Mr. Johnson is Waiter Grover's recurring customer at Charlie's Restaurant and various other locations. He is sometimes referred to by his Anything Muppet designation "Fat Blue", such as in the book Sesame Street Unpaved.
Almost everywhere Mr. Johnson goes, Grover is sure to be the one providing his service. Grover has even come to his apartment at 14 Sesame Street from time to time as a door-to-door salesman. In one sketch (see the attached video to the right), the character finally revealed that his name is Mr. Johnson. He was later referred to as Fred in "Put a Lid On It," but this is more likely a term of affection made in the spirit of song. In A Celebration of Me, Grover, he is referred to as Mr. Blue, which again is more likely a term of affection, which Grover is often prone to do (calling Kermit "Froggy" or "Froggy Baby" for example).
He has appeared in the videos Elmo's Sing-Along Guessing Game, Let's Eat!: Funny Food Songs, and A Celebration of Me, Grover. He was in the specials The Sesame Street Special, Elmo Saves Christmas, and CinderElmo, and the feature film The Adventures of Elmo in Grouchland, where he was performed by David Rudman, and mostly dubbed later by Jerry Nelson (one of Rudman's lines remains in the final cut). He also can be spotted in the Rainbow Connection Finale of The Muppet Movie.
Once the restaurant series was well established, as Grover returned to the kitchen to rectify an error in his order, Mr. Johnson would frequently turn to the camera and soliloquize, "Why do I keep coming back to this restaurant?" At one point, when it was later established that Grover would continually appear in other jobs, he said, "Everywhere I go I see that guy. I'm beginning to think I'm under some kind of spell." As the years went on, Mr. Johnson got more and more frustrated and irritable with Grover. After Season 32, he disappeared until the release of A Celebration of Me, Grover. After that, Mr. Johnson came back in a 2005 episode, while Grover was Gina's vet assistant. Since then, he would continue to make several more appearances.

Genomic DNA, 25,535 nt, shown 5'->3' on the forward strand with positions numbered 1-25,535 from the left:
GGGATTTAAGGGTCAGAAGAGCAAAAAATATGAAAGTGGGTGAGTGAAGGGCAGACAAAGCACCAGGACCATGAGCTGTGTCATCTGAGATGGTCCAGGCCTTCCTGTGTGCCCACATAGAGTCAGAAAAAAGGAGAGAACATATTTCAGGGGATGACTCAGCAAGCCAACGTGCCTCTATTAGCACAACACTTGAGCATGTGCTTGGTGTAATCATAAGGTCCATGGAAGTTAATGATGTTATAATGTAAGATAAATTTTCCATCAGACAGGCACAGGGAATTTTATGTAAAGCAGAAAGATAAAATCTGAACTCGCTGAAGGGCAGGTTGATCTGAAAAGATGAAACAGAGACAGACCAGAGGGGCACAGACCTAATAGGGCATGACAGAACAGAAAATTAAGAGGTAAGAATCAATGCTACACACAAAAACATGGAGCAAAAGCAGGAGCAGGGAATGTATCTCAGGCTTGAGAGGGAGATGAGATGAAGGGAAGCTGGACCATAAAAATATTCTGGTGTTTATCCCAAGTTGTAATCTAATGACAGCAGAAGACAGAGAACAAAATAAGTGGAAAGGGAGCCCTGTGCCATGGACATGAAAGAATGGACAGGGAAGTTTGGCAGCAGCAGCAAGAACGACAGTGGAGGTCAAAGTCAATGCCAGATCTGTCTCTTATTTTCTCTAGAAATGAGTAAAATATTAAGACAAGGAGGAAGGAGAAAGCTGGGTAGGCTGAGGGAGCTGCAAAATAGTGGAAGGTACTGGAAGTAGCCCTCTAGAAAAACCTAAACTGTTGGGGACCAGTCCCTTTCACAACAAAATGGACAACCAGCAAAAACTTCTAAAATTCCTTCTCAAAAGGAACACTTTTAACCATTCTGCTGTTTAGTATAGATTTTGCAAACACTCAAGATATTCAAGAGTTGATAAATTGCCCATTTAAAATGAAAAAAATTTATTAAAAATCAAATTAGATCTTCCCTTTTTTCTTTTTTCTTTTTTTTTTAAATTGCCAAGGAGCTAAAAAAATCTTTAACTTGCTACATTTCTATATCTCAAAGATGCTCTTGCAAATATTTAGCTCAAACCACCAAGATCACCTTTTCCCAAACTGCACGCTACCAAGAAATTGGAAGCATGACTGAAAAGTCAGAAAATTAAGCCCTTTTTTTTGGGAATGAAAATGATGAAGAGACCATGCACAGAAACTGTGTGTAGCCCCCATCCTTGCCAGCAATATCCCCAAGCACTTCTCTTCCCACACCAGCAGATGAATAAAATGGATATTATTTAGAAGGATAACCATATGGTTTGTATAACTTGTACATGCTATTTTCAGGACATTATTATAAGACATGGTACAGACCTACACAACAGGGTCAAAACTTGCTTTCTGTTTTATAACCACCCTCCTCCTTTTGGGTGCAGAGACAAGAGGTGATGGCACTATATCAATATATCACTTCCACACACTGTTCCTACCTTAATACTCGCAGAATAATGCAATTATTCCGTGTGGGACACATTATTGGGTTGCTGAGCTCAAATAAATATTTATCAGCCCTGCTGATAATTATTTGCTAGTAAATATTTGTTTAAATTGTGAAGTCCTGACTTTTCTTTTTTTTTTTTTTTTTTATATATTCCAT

In at least one sketch, "Pizzeria Dos," (EKA: Episode 2881), Mr. Johnson was seen visiting a restaurant other than Charlie's. However despite Grover's absence, his knack for receiving bad service remained the same. He also went to Hooper's Store in a 1999 episode, asking Alan if he had any toast, at a time when Alan's toaster had broken. He later ate at Hooper's Store in a 2009 episode, being served by Chris.
Little is known of Mr. Johnson's private life other than that he's been married, that his mother still lives in Chicago (or Cincinnati at another time), and that he himself used to live in Buffalo, New York. He was most recently interviewed in the notes of the Old School: Volume 2 booklet. However, this piece was written as a fourth-wall breaker in that Mr. Johnson seems to have knowledge of his Fat Blue Anything Muppet pattern having been used for other characters on the show. This would be the equivalent of Count von Count acknowledging that he also "plays" Biff or The Amazing Mumford.
Mr. Johnson appeared in "Counting Café," a video game for the Sega Genesis console released in 1994, based on the premise that Grover must serve orders at a café properly in order to advance through the levels.
A variant of Mr. Johnson, with darker hair, appeared in the 2010 revival of Shalom Sesame, suffering from Grover's presence as well.
- Mr. Johnson was often used to parody RNC chairman Michael Steele on The Daily Show.
- Other descriptions used for Mr. Johnson include "The Customer" (Let's Eat!: Funny Food Songs) and "The Food Lover" (Search and Learn Adventures).
- Mr. Johnson was performed by Martin P. Robinson in a short cameo in a 2007 episode.
- More Sesame Street Finger Puppets (1972) -- referred to as "Harvey Kneeslapper's Victim"
- The Sesame Street Dictionary (1980) -- referred to as "Mr. Smith"
- Brought to You by the Letter A (2000)
- If You're Happy and You Know It... Clap Your Paws! (2001)
- The Monsters on the Bus (2001)
- Grover's Guide to Good Eating (2007)
- What's the Word on the Street? (2008)